Who’s up for a little autobiography tied into an age-old debate?
I’ve always been something of an engineer. My Dad enjoys telling the story of when I was barely able to walk: I fixed a loose bicycle wheel by tightening a loose screw while my Dad was busy talking to a neighbor. When my family set up our first household computer (early 90s…oh, 386 IBM Compatible, how I miss thee), I took a few lessons from my Dad to get me going. Within weeks, I was the one handing out pointers.
So I suppose it would come as no surprise, then, that I think evolution is the best explanation we have for how life as we know it today came about. The longtime followers of this blog may remember to point out, though: “But you’re Catholic! And a practicing one at that! What about the creation story?”
Well, dear readers, I have this to say about that:
Yes, I believe in the creation story. I also believe in evolution. And I think Texas’ recent attempt to include creation in science textbooks, were it to eventually succeed, would be a truly awful mistake. I’ve heard two key phrases repeated (ad nauseum) to justify this move, and I will address both of them separately, though they tend to refer back to each other.
“It will encourage critical thinking”
I don’t think “critical thinking” means what you think it means. “Critical thinking” does not mean placing two seemingly conflicting ideologies side by side and forcing young impressionable minds to choose (as an aside, there’s not a snowball’s chance in hell the two ideologies will be presented coherently or equally, so an inherent bias is most certainly going to pressure said students one way or the other). “Critical thinking” involves making coherent arguments based on verifiable evidence (or lack thereof), and considering, based on the parameters of the system, whether or not a given conclusion is viable.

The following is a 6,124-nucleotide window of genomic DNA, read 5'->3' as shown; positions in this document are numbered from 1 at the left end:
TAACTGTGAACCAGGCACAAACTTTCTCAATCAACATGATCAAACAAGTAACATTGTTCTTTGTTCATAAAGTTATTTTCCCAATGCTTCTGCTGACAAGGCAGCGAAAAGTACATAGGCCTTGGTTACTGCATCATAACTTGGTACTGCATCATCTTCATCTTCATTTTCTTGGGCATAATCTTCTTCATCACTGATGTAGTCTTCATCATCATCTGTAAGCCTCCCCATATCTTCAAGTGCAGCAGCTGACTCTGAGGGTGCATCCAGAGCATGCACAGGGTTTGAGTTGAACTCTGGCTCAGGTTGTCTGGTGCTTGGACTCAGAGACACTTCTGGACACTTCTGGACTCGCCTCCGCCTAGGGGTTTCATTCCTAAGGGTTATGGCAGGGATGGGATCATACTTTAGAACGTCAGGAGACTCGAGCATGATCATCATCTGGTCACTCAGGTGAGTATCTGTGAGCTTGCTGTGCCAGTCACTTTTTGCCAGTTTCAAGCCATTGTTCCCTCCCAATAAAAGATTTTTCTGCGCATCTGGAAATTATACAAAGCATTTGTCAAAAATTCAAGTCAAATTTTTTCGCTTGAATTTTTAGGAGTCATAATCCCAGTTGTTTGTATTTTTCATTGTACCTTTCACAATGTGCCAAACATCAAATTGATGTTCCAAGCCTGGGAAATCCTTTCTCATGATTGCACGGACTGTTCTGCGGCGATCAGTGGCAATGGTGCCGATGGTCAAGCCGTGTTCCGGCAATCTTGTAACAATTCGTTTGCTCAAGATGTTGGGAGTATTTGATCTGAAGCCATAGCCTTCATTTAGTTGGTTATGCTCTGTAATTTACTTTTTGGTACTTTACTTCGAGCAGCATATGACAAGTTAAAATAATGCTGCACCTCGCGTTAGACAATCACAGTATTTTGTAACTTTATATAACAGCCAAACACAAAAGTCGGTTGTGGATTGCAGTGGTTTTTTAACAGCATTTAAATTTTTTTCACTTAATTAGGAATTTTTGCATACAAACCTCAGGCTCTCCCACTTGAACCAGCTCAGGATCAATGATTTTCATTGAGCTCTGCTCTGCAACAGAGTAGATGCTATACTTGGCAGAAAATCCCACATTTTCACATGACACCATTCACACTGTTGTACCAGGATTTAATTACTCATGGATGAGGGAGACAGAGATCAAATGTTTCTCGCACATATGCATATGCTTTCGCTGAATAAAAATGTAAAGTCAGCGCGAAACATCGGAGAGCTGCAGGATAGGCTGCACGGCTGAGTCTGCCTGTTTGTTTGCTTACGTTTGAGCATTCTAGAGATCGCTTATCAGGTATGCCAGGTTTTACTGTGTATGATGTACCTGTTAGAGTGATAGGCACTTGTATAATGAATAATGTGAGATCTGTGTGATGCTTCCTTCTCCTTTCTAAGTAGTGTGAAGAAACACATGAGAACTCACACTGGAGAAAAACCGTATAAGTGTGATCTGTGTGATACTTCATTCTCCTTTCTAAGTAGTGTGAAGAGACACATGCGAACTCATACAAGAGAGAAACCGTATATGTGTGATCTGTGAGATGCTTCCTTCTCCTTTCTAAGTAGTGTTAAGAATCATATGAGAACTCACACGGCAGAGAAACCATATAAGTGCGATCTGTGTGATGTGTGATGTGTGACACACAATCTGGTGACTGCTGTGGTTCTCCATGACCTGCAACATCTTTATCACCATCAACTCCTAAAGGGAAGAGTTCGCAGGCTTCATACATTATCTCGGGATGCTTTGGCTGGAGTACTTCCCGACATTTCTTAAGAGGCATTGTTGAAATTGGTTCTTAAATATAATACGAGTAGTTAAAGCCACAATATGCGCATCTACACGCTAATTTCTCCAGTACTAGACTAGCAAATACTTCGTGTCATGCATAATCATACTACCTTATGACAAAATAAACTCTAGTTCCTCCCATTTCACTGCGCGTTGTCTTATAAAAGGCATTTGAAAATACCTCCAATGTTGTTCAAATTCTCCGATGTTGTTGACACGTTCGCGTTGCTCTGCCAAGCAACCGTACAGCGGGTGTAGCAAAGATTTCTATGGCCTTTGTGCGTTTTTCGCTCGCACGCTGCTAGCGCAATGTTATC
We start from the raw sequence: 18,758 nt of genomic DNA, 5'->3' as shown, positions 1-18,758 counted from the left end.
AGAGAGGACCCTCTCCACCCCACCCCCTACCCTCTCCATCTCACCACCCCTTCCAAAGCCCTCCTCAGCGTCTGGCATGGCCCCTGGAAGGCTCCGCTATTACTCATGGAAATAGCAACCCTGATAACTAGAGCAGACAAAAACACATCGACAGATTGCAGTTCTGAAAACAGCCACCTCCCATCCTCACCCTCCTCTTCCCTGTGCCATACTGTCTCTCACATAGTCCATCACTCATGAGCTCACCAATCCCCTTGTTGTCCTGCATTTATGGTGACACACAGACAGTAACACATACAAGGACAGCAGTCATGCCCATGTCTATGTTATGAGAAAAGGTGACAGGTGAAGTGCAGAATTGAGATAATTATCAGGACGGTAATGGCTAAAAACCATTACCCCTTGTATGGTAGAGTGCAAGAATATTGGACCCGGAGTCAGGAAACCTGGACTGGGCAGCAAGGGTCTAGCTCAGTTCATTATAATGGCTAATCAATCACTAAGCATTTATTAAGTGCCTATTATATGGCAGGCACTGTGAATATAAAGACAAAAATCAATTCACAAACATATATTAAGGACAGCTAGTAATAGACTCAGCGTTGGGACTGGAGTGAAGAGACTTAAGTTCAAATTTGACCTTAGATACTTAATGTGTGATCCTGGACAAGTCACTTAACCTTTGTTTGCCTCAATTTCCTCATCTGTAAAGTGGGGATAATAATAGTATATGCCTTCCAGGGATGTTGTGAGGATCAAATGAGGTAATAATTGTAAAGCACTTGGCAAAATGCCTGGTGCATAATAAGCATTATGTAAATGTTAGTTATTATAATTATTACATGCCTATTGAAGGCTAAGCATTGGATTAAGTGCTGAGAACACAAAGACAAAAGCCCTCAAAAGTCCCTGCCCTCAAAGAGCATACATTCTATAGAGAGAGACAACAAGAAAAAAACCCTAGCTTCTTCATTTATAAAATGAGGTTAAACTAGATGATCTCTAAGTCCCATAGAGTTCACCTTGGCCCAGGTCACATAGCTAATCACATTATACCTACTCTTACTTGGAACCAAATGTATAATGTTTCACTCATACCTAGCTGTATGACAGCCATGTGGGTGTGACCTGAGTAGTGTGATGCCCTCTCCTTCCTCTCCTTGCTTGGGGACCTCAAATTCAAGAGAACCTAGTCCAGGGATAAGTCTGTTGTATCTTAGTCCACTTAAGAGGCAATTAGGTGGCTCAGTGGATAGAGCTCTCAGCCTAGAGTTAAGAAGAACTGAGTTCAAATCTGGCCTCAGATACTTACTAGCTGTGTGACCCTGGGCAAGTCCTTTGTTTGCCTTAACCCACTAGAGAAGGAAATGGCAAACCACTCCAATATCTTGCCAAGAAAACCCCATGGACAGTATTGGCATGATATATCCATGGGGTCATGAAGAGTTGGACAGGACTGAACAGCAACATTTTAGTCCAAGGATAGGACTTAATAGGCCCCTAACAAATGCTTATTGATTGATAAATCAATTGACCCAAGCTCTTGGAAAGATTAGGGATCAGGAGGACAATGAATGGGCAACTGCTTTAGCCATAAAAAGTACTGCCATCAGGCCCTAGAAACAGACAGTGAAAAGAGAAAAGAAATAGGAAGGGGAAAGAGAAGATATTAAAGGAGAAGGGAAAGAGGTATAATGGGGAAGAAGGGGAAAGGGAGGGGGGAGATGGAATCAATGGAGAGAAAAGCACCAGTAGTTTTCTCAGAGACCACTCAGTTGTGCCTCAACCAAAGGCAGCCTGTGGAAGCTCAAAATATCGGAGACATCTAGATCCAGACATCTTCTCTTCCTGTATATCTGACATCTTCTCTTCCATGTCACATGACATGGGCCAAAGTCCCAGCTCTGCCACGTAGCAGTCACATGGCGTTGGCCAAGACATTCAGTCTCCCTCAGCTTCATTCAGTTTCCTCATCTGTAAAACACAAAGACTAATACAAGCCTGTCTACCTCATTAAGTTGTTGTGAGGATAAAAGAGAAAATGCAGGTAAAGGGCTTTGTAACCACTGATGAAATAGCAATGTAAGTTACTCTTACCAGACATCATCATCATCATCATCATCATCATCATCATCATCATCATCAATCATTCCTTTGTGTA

Let me first say that evolution and creationism are not equivalent. They cannot be compared side by side in such a fashion. Creationism deals exclusively with how life came into existence; evolution, on the other hand, deals strictly with how life in its current state came to be. There is some overlap, yes, but it’s not necessarily a question of one versus the other; they may not be mutually exclusive. Evolution makes no attempt to explain how life initially appeared (this remains one of the unsolved mysteries of biology), and should not be construed as such.